Trade marks can be registered for a company’s name, slogan or logo. The main aim of a trade mark is to distinguish the products and service of one brand from that of another. Once a trademark is registered, no-one else would be able to use that particular trade or one that is confusingly similar. If they do, the trade mark owner will have the right to take legal action against the unauthorised user.
However, a trade mark can only be protected if it has been formally registered with the trade marks office in a particular country, or multiple countries. Once a trade mark registration certificate is received, the trade mark owner would have exclusive rights to that particular trade mark. Another great thing about registering the trade mark is the fact that the trade mark owners would then be able to turn their business into a franchise. Franchisees would pay a certain amount to be added as registered users of the trade mark.
Additionally, a trade mark owner can also stop the import of any trademark infringing products by completing the relevant forms with customs. This is another way of protecting a brand.
Talking about venture capital investments, venture capital funds invest in high-risk projects characterized by volatile industries and young companies. Generally, for the investment in risky projects the fund expects high rewards making it crucial for the VC to pick the most promising projects out of the vast pool of available ventures. Each potential project goes through a thorough due diligence process to depict the best candidates. During the course of such due diligence process, certain characteristics of start-ups are more valued than others, including, but not limited to, the background of the entrepreneur, the novelty of the idea, the industry and intellectual property.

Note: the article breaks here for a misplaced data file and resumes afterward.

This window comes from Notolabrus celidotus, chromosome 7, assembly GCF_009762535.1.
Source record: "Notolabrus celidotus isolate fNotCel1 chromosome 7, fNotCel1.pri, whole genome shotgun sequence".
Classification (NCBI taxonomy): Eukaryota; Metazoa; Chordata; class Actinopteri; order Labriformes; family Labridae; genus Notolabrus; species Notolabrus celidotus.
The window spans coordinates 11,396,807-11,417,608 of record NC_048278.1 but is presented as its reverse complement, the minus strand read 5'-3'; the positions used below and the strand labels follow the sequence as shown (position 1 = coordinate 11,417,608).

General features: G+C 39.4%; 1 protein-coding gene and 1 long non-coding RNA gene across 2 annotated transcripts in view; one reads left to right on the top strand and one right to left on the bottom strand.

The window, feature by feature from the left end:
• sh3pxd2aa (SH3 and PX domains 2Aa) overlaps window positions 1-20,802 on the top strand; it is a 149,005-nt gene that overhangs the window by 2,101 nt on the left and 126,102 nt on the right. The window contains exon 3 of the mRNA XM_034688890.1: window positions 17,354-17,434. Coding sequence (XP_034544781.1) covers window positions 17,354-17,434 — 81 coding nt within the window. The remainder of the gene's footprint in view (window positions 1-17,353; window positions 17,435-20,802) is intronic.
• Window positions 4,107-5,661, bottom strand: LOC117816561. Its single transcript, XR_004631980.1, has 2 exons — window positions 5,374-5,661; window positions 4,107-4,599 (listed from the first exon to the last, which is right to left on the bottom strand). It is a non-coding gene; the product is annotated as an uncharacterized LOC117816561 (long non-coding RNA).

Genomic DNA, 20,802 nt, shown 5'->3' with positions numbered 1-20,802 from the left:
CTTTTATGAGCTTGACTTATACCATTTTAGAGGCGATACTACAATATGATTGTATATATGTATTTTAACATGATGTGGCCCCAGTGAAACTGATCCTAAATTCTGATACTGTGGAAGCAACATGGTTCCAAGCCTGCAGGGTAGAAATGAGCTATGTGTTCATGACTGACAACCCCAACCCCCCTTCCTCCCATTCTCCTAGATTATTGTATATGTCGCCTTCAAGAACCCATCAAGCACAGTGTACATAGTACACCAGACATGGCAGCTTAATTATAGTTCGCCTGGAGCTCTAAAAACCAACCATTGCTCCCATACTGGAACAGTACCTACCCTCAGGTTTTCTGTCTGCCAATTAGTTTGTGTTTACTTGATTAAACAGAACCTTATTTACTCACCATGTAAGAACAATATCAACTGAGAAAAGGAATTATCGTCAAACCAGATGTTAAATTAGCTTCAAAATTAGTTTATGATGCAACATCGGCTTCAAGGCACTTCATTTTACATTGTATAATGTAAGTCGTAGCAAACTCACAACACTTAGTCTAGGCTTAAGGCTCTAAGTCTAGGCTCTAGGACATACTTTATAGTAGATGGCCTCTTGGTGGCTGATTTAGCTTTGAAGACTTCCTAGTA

Consequently, presence of a trademark has a positive and significant effect on the amount invested by venture capitalists in all three models. The higher the number of trademarks, the higher is the total amount invested by venture capitalists. In past, multiple studies have proven that venture capitalists perceive the presence of patents as a positive signal, because of their ability to reduce the degree of information asymmetry (Lerner, 1994; Hsu and Ziedonis, 2007). Patents represent and protect the technological know-how of a company whereas a trademark stands for the incurred marketing expenses. Consequently, both variations of intellectual property are a measure to protect and appropriate returns. Moreover, the registration at the Patent and Trademark Office adds credibility to a start-up’s position (MacMillan, 1985, Heil and Robertson 1991; Aaker, 2004). The idea behind trademarks is to be able to track the source of a good and to ensure a consistent quality level for the consumer, which decreases the likelihood of opportunistic behaviour by the producer and also competitors (Landes and Posner, 1987; Besen and Raskind, 1991). A venture capital fund seeks high return projects that are usually associated with a high level of uncertainty. The VC is therefore inclined to reduce the level of unsystematic risk and pursues a thorough and detailed assessment of each potential project.
As it is well known, Intellectual property is one of the characteristics that is interpreted positively during an evaluation (Wells, 1974; MacMillan et al. 1985, 1987; Hayes, 1999; Lemley, 2000; Hsu and Ziedonis, 2008). Baum and Silverman (2004) suggest that in the race for capital, startups capable of attracting alliance partners, creating intellectual property, and possessing capable management will outperform comparable start-ups that lack such capabilities. Concluding, as supported by the results in the three models, trademarks have a positive influence on the total amount invested by VCs and the higher the number of trademarks the better for the receiving start-up.
To read our previous post on “Patents & Venture Capital Investments”, click here.
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